A heavenly hand is offering us a cup that runneth over. Not with wine, though. Shouldn’t it be wine?
It’s clearly a communion cup, such as you would find in a liturgical Christian church. Look at the dove—which, for Christians, represents the Holy Spirit—hovering above it with a communion wafer. And the communion cup holds the wine that will (depending on how high or low the church in question is) either become the blood of Christ or a powerful symbol of it.
But instead of wine we have water. And, all right, it’s the Tarot. The suit of cups represents water here, which in turn represents our emotions and intuition. So of course it should be water, right?
But I see a cup like that every Shabbat: Jews use it for Kiddush—the blessing over wine. So again, the association is with wine, not water.
Why am I fixating on the lack of wine? It’s not the alcohol. Both communion cups and kiddush cups sometimes substitute grape juice. Besides, this cup offers life-giving water in abundance. Surely I should be satisfied?
All right, then. I’m moving on from the wine (or grape juice) versus water question. Instead, I’ll focus on the wealth of imagery in this card.
A kiddush cup. A communion cup—maybe even the holy grail itself? We see lots of grail imagery as the suit of cups progresses. Five streams of water overflowing, pouring down. Does each stream represent one of the five senses? Or one of the five books of the Torah?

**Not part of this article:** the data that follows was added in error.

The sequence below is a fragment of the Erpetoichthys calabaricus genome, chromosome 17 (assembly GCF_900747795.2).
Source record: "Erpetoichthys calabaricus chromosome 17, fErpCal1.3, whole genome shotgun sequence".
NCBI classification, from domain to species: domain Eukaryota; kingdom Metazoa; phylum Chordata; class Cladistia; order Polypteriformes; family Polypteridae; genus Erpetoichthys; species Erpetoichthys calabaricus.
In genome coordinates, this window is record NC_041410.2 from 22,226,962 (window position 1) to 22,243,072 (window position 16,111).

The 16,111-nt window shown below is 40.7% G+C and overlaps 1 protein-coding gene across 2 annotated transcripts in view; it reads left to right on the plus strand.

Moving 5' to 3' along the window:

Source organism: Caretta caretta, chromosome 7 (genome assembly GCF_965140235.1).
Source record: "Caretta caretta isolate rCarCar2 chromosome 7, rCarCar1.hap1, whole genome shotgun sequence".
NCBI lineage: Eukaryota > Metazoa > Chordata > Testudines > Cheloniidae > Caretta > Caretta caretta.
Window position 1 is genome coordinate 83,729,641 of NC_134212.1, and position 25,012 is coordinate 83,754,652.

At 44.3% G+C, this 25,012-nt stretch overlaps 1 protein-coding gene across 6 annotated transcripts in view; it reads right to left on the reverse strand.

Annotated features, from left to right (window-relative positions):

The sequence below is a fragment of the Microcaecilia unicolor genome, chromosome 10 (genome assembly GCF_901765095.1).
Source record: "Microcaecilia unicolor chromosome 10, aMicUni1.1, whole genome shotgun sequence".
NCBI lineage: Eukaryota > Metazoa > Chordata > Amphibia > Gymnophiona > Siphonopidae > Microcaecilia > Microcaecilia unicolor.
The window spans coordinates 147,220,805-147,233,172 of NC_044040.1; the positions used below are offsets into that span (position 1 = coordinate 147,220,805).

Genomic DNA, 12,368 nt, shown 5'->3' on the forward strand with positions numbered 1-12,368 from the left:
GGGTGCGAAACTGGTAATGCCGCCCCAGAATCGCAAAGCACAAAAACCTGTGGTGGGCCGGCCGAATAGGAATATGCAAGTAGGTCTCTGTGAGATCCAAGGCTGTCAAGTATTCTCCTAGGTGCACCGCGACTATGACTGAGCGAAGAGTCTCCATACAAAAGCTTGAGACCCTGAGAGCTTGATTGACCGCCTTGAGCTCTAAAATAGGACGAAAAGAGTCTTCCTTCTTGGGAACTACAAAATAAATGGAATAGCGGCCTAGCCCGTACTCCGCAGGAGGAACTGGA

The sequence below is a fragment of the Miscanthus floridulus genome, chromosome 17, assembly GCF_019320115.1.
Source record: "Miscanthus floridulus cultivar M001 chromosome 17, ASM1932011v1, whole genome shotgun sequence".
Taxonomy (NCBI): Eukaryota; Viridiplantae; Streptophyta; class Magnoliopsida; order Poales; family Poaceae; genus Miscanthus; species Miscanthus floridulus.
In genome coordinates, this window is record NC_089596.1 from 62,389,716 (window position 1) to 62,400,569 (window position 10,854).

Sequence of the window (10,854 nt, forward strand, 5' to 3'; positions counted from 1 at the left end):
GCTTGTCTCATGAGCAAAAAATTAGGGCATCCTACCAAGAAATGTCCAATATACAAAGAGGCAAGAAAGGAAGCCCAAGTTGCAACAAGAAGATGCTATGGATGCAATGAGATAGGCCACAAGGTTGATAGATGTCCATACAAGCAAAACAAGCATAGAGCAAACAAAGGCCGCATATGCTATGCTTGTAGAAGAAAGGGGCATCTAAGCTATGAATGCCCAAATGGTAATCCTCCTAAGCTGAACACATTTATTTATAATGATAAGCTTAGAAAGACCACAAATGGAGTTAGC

In either case, these streams suggest a process that religious philosophers call emanationism. According to this viewpoint, everything that exists is an overflow from the unimaginably full and rich and creative One. This idea is popular in both neo-Platonism and in the Kabbalah, so it shows up quite a bit in the Tarot.
But there’s still more going on here. The droplets of water that also seem to be emanating from the cup? Those are in the shape of the Hebrew letter Yod, the first letter of the four that make up the name of God: the Yod Heh Vav Heh. (The Divine Presence, it seems, can be found in every drop of water.)
And then there are the lotus flowers in the lake beneath the cup. Whenever I see them, I finally reconcile myself to the fact that this card, despite all the communion imagery, is devoted to water and not wine. That lake needs to be fed by water, not wine. And so does the lotus flower.
The lotus is a potent symbol in Hinduism and Buddhism—in the former, it’s often associated with Lord Vishnu. (And since I’m a Vaishnava at heart, that makes them irresistible to me.) The flower thrives in mud, floating peacefully on top. So it retains its purity, even in the midst of what might look like trouble.
As humans, we can choose to be like that: we can be ugly with each other, or we can float above the mud-slinging and the hate, just like the lotus. Whichever we choose, though, we’re still nourished by the life-giving water all around us.
How do you see this card? If you’re a writer, does it suggest any particular sort of character to you? Or perhaps a lesson one of your characters needs to learn?
I haven’t thought of this card much in relation to writing. I think I’m too busy trying to absorb its lessons for myself! But maybe it’s time for me to explore those lessons through stories.
Okay, we need a card for next week: ooh, the Seven of Swords. Possibly my all time favorite card as far as writing goes!